Maybe the key is to have an open mind to opportunities and possibilities rather than minorities to think 'Oh, this probably won't go well, because... [ethnicity/skin color]' or 'Oh no, this person definitely doesn't like me because [ethnicity/skin color], so I just won't talk to her much' (while the person may just have a bad week due to personal problems).
I don't know...I just don't think things are that simple. This feels a bit like me saying "Oh if only white people could stop judging people by their appearance or speech and give them a chance". If you're white and you had a bad experience with a black person or several you would be likely end up preferring avoiding black people all together because you want to avoid pain. The same applies if the race are reversed. Furthermore, your negative experience would make you more sensitive to bad things committed by this group. Then, if you have other members of your race who tell you "Oh I can related. I've add the exact same experience." In the end, are you likely to be open-minded and judge people by their individuality? Nope.
There are other elements to take into consideration. Look at how many cases of police brutality, racial profiling and random act of racism there has been promoted on the news lately? Again it isn't conducive to trust. The thing with these cases is that it makes you remember that you're a minority in a largely white society. As always due to personality type, some may keep an open mind, but most will be resentful and distrustful. Furthermore due to social media, you have access to the views of tons and tons of people, view that may disappoint you or make you wonder the kind of people you're surrounded by. Things are just very complex.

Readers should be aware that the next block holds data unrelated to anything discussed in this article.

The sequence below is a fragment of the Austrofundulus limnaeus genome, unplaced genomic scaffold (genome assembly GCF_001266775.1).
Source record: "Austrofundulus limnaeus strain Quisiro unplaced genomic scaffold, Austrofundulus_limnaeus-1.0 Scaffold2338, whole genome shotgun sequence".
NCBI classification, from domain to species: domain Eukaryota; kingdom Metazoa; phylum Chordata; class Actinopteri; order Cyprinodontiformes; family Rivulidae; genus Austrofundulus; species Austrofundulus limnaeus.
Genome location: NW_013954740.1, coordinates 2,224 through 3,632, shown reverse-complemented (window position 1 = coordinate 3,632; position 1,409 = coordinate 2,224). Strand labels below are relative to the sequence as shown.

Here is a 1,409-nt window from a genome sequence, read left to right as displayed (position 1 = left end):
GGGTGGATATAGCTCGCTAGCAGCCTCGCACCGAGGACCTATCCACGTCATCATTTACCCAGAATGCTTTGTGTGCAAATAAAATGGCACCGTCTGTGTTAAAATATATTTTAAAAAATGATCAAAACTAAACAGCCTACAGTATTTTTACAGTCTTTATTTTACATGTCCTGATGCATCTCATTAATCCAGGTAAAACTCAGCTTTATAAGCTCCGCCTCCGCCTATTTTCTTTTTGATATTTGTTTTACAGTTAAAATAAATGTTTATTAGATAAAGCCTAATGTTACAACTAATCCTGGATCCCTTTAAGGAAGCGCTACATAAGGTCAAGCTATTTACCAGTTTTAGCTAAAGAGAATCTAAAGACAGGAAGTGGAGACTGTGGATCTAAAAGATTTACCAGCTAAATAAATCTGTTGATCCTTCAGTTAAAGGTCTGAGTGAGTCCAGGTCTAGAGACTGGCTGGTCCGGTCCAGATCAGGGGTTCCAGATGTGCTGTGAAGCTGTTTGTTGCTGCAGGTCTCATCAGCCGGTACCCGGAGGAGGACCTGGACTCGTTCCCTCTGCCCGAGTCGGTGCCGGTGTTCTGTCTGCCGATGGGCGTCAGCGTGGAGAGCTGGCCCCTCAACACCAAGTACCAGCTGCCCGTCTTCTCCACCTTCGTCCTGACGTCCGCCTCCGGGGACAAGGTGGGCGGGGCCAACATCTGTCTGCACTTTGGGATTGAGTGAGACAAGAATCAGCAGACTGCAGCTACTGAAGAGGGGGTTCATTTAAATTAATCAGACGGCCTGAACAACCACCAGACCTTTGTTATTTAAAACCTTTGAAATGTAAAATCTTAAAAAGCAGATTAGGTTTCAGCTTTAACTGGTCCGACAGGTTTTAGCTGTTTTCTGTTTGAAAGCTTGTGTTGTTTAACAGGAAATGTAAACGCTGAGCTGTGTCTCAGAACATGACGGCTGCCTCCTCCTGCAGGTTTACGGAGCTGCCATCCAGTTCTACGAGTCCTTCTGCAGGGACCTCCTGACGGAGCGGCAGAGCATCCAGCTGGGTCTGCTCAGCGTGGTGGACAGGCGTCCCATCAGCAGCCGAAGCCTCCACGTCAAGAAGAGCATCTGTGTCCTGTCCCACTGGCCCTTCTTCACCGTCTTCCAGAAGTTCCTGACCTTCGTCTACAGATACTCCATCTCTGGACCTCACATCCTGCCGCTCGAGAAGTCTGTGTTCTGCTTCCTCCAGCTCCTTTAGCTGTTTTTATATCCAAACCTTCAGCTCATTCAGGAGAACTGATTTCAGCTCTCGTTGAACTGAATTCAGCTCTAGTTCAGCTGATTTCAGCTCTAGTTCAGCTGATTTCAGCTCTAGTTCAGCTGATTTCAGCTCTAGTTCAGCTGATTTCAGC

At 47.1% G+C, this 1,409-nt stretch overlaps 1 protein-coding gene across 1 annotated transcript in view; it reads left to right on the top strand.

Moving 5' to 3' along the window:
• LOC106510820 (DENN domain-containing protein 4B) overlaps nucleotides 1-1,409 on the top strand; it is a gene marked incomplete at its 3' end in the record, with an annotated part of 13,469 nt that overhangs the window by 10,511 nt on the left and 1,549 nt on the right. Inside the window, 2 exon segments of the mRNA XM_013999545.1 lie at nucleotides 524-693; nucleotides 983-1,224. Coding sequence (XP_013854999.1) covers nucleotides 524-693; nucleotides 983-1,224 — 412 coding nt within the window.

Also, if I'm being honest, twenty years ago, racism was way worse. Like it was ok not to pay a non-white worker the same as a white worker (happened to my dad). I think there was a time, minorities simply weren't truly expecting or hoped to be treated on equal term with white people. Things have changed. Many feel that things should be better. We're supposed to be in an egalitarian society, you see.
"Hopefully, the PTB won't succeed in their divide & conquer agenda, and everyone will see where the real danger lies!"
It is my hope as well, but I'm not particularly confident. The US is one hell of an extreme country. You know all this talk about PTB and divide & conquer, it's fine and all, but how much can it mean to those in black ghettos in the US who have first hand experience of racial profiling or/and police brutality? But, in the US you have people in coffee shop (Starbuck), universities (student thought to not be a student), retail stores (teenagers accused of stealing) and what not calling the police on black people without even attempting to engage with them. What I'm trying to say is that it's difficult for people not to be wrapped up in specific ways of thinking. It's also very hard because you get a lot of "oh if black people only followed the rules...", type of comments from white people which are just hurtful. And that's also why you have people like Ta-nesi Coastes who are very popular. On this note, on Twitter I have found a lot of black activists, but there's probably only one whose mindset on race and racism is closest to mine. Some of those black intellectuals who preach for less identity politics generally do so because of fear of tribalism (there are few of those intellectual anyway). However, they are unable to see how deep the manipulation goes. The activists and the rest of the intellectual are very quick to talk about institutional/systematic racism when it comes to the police or society (even those that are anti Killary and democratic party). And I see where they're come from. I can also see how keeping on talking about society in such terms will lead us.